He NEVER showed any sympathy for, what he called the civilian monsters who lived their lives each & everyday knowing damn well what was going on but pretending like not only was it not there but completely normal. He had genuine photos of the mostly walking skeletons & the dead, rotting & surprisingly high numbers of almost mummified corpses stacked like cord wood. He would recount what he saw with his own eyes, what unrestricted hatred would do & said that noone who'd see, heard, smelled & tasted what had happened in Europe could ever claim that it had never happened. As he used to say, "Melody, if he Holocaust is a lie, what happened to those 6+ million men, women & children? Are they hiding?" He left us in May 2, 2002 & as my own bio father is a lying, abusive coward, (only beat me, his only surviving daughter), I'll never stop missing Grandpa, who I considered my father. A wonderful man and trust me when I say that he would have been an enthusiastic & funny member, hotly debating, fundraising & continuing to make the world a better place. Miss ya Grandpa...
Now, he had a younger brother, Sonny, who came of age just in time for Korea. Wonderful. Now, again, it was still a time of segregation but things were getting a {{wee}} bit better, which might have explained his choice of the Marine Corp. After fighting for the better part of almost a year, he ended up in a MASH unit & then in several hospitals for almost another 4 months with extreme cold injuries to his feet. When he was finally able to be shipped stateside to a VA hospital in TX, after having losing parts of a few toes& most of a heel, he then spent a year in rehab. Even after he was able to "walk" with the assistance first a walker, then crutches & then a cane, he could wear nothing but house slippers for 2 years. Mama was his favorite niece & she would recount how he would take her for ice cream & called her "Peanut Butter", after her favorite snack.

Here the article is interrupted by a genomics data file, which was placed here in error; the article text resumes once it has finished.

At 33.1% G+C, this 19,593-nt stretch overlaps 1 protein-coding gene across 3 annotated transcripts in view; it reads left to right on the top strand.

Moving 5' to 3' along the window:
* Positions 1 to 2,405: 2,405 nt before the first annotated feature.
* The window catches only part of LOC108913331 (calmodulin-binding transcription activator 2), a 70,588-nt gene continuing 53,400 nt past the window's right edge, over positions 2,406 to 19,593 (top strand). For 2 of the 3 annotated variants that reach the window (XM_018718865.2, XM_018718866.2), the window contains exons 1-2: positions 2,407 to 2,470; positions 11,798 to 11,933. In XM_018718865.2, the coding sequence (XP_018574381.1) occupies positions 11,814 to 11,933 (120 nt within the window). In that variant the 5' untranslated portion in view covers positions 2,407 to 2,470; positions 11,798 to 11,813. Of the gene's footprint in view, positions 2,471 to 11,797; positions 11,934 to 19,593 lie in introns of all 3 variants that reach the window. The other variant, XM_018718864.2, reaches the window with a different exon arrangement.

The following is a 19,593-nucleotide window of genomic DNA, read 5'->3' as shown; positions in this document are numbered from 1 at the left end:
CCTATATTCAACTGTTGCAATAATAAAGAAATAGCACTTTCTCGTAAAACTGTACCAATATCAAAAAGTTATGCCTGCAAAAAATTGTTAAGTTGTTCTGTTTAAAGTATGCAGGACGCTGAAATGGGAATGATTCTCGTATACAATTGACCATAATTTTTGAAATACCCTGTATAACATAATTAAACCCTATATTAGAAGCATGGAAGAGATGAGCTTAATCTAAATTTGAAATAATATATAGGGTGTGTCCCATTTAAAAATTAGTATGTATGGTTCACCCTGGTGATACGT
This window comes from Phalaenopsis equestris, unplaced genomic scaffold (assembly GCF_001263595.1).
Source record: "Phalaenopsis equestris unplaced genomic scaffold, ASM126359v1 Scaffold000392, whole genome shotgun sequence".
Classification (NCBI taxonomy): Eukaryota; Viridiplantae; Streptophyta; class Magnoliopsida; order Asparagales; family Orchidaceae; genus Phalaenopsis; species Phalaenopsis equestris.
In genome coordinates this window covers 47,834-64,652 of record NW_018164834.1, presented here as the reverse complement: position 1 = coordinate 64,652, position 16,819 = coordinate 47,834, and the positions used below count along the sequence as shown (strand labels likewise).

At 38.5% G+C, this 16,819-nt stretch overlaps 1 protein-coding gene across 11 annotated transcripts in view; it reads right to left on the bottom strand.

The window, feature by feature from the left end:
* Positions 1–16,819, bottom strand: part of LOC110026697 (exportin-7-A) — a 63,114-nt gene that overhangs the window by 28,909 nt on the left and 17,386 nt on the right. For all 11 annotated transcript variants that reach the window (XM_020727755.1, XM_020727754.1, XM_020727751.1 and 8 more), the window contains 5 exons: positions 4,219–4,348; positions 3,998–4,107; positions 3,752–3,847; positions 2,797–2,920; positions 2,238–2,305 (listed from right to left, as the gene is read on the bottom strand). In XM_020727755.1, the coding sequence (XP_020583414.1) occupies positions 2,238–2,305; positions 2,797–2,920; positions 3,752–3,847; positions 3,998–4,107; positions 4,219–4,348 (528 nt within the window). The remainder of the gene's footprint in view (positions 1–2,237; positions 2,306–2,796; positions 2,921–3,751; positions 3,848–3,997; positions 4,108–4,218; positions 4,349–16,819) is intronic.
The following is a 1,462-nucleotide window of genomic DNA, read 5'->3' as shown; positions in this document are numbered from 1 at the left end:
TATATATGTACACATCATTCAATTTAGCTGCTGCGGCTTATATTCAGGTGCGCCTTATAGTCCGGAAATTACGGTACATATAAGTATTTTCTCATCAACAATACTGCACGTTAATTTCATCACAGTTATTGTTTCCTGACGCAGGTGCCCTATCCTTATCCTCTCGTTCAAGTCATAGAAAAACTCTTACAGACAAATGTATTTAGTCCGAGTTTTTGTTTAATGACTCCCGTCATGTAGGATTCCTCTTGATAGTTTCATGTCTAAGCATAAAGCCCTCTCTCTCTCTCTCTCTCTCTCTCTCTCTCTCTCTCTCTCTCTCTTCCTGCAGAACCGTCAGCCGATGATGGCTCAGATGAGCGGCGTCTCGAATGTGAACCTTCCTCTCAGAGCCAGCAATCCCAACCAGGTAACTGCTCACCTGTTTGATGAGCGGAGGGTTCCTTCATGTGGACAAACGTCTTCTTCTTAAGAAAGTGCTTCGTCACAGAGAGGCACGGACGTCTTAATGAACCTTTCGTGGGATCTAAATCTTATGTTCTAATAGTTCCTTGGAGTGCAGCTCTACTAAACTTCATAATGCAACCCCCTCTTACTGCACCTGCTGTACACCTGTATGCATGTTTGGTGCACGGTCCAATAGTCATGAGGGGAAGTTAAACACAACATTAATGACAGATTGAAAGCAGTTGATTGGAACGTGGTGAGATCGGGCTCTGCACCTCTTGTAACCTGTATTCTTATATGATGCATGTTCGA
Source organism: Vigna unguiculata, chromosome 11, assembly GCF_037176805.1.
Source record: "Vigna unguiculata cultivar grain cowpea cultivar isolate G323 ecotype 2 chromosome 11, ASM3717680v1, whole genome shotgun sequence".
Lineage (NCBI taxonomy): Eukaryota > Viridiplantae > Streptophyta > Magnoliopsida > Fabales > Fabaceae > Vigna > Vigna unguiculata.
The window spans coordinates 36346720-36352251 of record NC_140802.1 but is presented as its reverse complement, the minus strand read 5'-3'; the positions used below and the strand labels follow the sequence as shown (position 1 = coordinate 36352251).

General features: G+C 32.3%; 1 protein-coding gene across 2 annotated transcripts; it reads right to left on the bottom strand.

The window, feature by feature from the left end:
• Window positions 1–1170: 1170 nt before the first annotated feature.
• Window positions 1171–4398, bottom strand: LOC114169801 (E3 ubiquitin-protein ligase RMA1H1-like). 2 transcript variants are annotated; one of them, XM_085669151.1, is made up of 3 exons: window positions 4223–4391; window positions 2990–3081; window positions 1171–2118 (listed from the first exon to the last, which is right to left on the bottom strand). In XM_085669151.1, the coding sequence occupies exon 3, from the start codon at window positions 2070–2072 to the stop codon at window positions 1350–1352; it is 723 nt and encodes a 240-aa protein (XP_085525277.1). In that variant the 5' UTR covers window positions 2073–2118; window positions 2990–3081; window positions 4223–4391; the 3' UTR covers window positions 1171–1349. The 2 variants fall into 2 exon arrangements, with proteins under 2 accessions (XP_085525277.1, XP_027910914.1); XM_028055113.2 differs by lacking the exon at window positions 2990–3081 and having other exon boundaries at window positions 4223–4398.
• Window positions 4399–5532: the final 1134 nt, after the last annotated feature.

Uncle Sonny may have healed physically BUT unfortunately his mind was never the same. I think that he would have been diagnosed with & treated for PTSD nowadays. He never married & lived most of the last 20 years of his life as a recluse & alcoholic. Died Alone as noone should ever do. He needed the most help mentally just when that evil jackass reagan came to power & of course, we all know that he believed in people being "free" not to be in a Mental hospital which turned this country into an unnecessary Kolkata, with people CLEARLY unable to take care of themselves & incompetent on the streets, come hail or high water. Uncle Sonny's life needn't have been destroyed because he wanted to answer the call of his nation.

The next person in my family was my Mama's oldest sibling Robert, who served in Vietnam. He was MIA behind enemy lines for the better part of a year. When he was somehow able to get to south Vietnam, we learned how he was able to survive & find his way back home:"He was shot down. He wasn't a pilot but was aboard a supply plane. Apparently, he was badly injured but was lucky enough to be rescued by some villagers who weren't exactly over the moon about the Ho Chi Minh & hid him until they could get him to an orphanage that was cared for by some Catholic nuns. Evidently, there was a type of "underground railroad" for American military that utilised Convents, Orphanages, Bakeries, Haycarts, livestock trailers, in body bags, you name it. He used to regale us with his experiences of eating monkey brains, (well flavored, if that's possible), things that he'd never imagined himself eating because he sprayed bug killer & smashed them with rolled up magazines & swatters on their MUCH smaller American cousins, howling with laughter when I not only turned green BUT green plaid. He served in the Air Force for a full 30 years, retiring from Castle AFB in Atwater Ca. Lawd knows that Uncle Robert & I didn't always see eye to eye, especially toward the end of his life but I'll never take disrespect him or his service to this country. He passed in April 2016, God rest your soul, Uncle Robert.